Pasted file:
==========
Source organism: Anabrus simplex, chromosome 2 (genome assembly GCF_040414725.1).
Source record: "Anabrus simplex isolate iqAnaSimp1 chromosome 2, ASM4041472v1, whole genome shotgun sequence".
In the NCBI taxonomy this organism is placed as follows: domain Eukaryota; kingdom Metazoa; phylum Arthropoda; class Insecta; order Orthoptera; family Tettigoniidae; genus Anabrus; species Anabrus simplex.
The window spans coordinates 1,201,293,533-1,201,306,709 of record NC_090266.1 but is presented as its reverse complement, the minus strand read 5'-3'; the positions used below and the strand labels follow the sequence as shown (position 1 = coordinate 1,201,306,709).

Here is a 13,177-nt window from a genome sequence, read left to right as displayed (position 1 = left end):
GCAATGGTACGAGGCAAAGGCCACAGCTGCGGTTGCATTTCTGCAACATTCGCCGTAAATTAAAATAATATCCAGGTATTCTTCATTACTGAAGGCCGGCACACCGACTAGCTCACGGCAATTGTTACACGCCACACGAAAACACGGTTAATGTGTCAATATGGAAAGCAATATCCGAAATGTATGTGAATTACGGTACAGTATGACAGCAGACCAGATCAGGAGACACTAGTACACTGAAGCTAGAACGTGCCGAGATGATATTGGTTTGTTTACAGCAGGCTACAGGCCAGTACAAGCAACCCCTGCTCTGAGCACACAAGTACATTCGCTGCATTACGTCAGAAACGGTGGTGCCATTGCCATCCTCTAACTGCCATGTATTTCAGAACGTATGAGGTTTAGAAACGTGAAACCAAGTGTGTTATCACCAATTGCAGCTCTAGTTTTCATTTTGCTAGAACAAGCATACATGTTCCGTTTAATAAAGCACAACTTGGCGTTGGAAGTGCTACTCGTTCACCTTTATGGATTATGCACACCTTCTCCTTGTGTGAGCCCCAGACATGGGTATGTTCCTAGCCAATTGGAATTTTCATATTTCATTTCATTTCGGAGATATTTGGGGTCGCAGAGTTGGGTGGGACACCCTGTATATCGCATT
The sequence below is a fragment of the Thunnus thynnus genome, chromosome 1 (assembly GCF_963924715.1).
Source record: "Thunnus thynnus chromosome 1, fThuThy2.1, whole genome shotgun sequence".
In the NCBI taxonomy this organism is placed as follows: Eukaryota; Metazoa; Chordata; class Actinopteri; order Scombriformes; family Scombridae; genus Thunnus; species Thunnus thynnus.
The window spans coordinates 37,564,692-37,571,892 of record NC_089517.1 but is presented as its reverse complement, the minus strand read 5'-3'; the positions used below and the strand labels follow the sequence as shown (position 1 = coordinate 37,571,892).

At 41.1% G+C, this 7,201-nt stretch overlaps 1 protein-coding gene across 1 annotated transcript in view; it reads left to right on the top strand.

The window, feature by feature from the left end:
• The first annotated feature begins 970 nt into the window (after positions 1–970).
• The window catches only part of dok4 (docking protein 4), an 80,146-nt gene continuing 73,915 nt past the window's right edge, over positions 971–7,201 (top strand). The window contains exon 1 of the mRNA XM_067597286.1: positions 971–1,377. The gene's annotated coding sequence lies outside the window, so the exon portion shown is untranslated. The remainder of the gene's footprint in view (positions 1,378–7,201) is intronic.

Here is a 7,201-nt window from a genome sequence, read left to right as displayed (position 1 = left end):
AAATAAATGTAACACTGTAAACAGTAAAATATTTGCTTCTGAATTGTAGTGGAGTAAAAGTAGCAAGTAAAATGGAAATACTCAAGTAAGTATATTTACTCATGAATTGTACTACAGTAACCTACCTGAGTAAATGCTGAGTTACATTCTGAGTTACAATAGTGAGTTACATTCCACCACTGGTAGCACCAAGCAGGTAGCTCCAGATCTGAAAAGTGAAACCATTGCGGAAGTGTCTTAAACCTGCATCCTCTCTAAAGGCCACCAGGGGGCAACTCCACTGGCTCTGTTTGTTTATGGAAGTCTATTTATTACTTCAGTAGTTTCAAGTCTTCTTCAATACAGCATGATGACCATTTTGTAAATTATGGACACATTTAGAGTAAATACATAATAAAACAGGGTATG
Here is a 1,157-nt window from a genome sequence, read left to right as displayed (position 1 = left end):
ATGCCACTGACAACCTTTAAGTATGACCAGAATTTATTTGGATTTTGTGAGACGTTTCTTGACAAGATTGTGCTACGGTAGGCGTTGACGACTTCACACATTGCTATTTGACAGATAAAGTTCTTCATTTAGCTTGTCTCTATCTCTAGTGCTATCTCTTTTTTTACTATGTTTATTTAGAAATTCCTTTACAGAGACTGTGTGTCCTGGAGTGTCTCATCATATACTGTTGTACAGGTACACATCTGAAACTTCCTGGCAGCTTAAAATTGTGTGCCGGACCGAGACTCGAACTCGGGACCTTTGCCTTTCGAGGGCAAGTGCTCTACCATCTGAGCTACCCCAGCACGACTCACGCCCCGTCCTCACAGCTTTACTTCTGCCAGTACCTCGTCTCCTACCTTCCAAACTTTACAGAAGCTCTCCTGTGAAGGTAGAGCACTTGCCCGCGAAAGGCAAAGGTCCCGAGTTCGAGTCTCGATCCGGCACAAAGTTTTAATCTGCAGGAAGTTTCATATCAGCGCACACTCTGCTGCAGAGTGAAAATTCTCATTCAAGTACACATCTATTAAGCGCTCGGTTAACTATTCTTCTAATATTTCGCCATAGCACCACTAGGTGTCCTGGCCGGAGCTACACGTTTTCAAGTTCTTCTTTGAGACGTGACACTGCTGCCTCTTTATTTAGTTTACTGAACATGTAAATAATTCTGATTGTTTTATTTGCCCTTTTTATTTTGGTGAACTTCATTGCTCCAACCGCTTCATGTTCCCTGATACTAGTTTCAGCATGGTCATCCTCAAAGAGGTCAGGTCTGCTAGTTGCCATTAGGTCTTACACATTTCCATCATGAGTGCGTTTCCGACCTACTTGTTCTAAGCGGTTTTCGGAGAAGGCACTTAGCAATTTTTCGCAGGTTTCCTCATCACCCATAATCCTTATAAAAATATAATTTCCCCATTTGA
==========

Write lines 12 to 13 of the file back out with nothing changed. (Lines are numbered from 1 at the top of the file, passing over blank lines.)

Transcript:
The window, feature by feature from the left end:
• The first annotated feature begins 970 nt into the window (after positions 1–970).